I do believe that I would be remissed if I didn’t mention that some of these things should be asked of adoptive parents in a private manner, especially if the child(ren) are older. Also, some of these things shouldn't be asked if you don't have a relationship with the adoptive parent. Respect people and their privacy. There is always a time and a place to ask things.

1) “Do you know his/her ‘real mom?’”
We hear this one A LOT. And honestly, this one is my “thing,” my pet peeve…but, I know what people mean by it. First, by all explanations, I am Titus’ "real mom." There are many things that could prove that, including a birth certificate with my name on it. This well intentioned question can be very offensive to people that have fought long, difficult battles to bring home their children, and very much make people feel like they still aren't really a parent. The correct terminology to use here is “birth mom” or “first mom.” This would be one of those questions that could be inappropriate to ask around an older child. If you were to ask me this now, in front of Titus, I’d simply reply “Yes, we have met her.” But, don't expect details on a story that isn't privy to you. 

2) “Do you know his/her ‘real dad?’”
Essentially the same question as above, correct terminology is “birth father” or “first father.”

3) “Why did his/her mom give him/her up for adoption?”
Another well intentioned question that you probably shouldn’t expect a detailed answer on. Terminology wise, it is much more appropriate to ask why a birth mom “chose” or “placed” her child for adoption. The terminology “give him up” or “gave him up” has a sort of negative connotation, a feeling of the child being an object that they just didn’t want. Adoption is a heart breaking situation for all sides, especially the birth parents.

4) “Where did you get him/her from?”
Again, this question makes the child sound like an object. Mostly I think people who are asking this question are asking if they were born in the United States or in another country. Please just ask where they were born. I would say most parents would have no issue answering this question.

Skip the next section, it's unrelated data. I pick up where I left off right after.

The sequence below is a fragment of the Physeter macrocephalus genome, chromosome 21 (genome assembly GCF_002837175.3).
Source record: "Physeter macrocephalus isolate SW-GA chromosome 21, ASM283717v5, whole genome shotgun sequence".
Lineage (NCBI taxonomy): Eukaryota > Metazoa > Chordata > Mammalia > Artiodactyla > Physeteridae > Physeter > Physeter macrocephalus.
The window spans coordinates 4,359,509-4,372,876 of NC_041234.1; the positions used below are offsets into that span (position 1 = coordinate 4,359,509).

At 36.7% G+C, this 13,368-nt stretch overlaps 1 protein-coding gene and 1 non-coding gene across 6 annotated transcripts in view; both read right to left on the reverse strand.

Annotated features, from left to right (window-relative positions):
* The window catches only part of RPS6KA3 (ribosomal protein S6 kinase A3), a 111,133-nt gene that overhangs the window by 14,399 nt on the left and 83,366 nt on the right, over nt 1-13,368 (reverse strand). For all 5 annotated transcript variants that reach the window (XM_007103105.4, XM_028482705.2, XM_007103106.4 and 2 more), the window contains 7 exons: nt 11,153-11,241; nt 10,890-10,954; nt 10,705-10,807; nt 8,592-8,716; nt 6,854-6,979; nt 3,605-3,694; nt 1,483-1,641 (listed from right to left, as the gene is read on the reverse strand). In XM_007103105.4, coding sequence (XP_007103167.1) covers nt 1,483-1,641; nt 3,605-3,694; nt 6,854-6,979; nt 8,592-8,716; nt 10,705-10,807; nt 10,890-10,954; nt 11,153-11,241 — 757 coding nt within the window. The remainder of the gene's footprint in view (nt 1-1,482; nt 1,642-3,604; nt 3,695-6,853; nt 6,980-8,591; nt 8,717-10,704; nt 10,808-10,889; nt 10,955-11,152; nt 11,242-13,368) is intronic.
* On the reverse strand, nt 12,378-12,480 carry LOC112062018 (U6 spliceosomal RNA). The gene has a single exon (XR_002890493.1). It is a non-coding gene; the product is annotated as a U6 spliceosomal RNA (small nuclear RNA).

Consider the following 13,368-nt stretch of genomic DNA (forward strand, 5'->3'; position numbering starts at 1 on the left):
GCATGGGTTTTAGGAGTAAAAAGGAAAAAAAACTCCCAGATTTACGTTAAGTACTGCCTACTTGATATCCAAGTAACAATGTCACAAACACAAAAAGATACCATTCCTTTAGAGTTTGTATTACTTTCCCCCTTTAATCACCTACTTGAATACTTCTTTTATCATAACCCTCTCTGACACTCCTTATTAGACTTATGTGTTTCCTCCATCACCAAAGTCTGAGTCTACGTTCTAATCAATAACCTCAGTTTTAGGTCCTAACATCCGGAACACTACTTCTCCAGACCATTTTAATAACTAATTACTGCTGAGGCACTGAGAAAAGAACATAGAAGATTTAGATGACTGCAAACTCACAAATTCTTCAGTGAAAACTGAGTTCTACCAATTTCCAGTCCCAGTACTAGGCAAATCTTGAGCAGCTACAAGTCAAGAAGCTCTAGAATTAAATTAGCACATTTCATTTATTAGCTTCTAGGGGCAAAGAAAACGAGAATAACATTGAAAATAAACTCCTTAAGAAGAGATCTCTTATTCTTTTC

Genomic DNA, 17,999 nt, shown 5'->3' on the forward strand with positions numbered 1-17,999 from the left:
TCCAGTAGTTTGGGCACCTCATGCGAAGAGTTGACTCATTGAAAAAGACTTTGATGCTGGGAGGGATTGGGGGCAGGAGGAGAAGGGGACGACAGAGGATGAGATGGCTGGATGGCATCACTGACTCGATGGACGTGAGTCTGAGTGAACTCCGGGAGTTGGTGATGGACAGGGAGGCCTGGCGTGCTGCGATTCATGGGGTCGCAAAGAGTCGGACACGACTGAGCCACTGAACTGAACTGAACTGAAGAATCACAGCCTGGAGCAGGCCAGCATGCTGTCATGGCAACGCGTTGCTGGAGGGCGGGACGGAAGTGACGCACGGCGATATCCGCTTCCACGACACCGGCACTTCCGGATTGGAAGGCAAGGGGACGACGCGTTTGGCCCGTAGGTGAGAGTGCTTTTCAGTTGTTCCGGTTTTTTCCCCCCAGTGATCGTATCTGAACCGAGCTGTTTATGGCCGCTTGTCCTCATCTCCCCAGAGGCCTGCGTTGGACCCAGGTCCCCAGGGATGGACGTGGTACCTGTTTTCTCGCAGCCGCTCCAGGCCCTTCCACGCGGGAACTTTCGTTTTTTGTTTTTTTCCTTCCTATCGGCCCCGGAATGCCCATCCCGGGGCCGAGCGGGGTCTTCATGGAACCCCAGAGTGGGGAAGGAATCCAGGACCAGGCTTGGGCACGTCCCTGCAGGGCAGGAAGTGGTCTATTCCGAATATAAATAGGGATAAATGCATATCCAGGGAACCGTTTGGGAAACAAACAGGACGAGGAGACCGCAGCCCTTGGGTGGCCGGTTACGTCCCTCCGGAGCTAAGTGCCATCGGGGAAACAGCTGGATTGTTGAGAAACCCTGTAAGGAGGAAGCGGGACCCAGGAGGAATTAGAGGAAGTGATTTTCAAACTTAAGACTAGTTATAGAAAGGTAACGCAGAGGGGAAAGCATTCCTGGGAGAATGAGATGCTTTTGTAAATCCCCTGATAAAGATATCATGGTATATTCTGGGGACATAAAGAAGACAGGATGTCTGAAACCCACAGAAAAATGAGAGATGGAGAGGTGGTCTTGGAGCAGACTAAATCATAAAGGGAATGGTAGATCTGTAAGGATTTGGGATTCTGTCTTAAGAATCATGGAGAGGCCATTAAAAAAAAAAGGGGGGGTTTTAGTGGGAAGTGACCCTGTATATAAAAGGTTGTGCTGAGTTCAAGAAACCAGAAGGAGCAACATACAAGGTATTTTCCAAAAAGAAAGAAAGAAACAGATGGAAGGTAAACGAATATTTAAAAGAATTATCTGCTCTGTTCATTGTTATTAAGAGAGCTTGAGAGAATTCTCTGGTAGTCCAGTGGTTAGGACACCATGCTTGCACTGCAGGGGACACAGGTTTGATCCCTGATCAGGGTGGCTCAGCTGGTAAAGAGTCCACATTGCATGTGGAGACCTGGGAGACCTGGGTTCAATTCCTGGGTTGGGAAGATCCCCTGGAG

5) "How much did he/she cost?"
Children should never be referred to something that has a monetary value. They are a life, there is no price to put on that. However, depending on how well you know someone, you could ask how much the adoption process costs. The process is the expense, NOT the child. Don't expect all people to be comfortable answering this question. If you're unsure of the comfort level, it's always safe to start with -- "Was the process really expensive?" or a similar question.

6) "Why didn't you want to have one of your own?"
Titus is just as much "my own" as my biological children Gunner and Pacey are. He is one of us forever. All in all, this is an invasive question. How I add children to our family isn't really your business; and for some, adoption has occurred because of difficulties getting pregnant. It's also  an offensive question to the child. It gets under my skin when I hear people say -- "I want to have a few of 'my own' before adopting." I know many people mean nothing by it, but if you cannot see an adopted child as "your own", adoption might not be for you. 

7) "Are any of your kids 'real' siblings?"
Yes. 100% real siblings, just like I am my child's real mom. Adopted children don't need to be told by strangers (even those who might just be curious and well meaning) that they're less "real" because they aren't biologically related. If you want to know if they're biological siblings, there's a proper way and time to ask that. 

8) "Why didn't you adopt from 'here?' There are so many of 'our own' that need families."
This one does tend to perturb me. Mostly because this indignant question often comes from people who do little to nothing to care for the orphan on their own. Make sure you know a family well before asking why they chose a certain type of adoption and don't even make any child seem less than because where they were born. That wasn't their choice, but bringing them into our family was ours. 

9) "Why didn't you adopt overseas? Those kids really need help."
Again a questioning comment that often comes from people who aren't doing much on their own in terms of orphan care (remember, it's a Biblical mandate, y'all!) Again, this is a family's private choice. You should know someone well before exploring this question and never make their child seem less than because of where they were born. 

10) "Aren't you afraid his 'real mom' will come back for him? I heard this story..."
Look. Adoption can be scary and nerve wracking without some stranger's story about some person's cousin's sister they knew. You can rest assured that any family who is going through the adoption process is well aware of the risks involved. You look that sweet momma in the eye and tell them that they're brave and you're proud...because those words are true and impart life and love and confidence...something we all need. 


I'd love to hear from you in the comments. Anything I missed? Any stories you'd like to share? Let's chat! I'd love for you to share my post too. The point is to gracefully educate others, so I hope you'll do just that.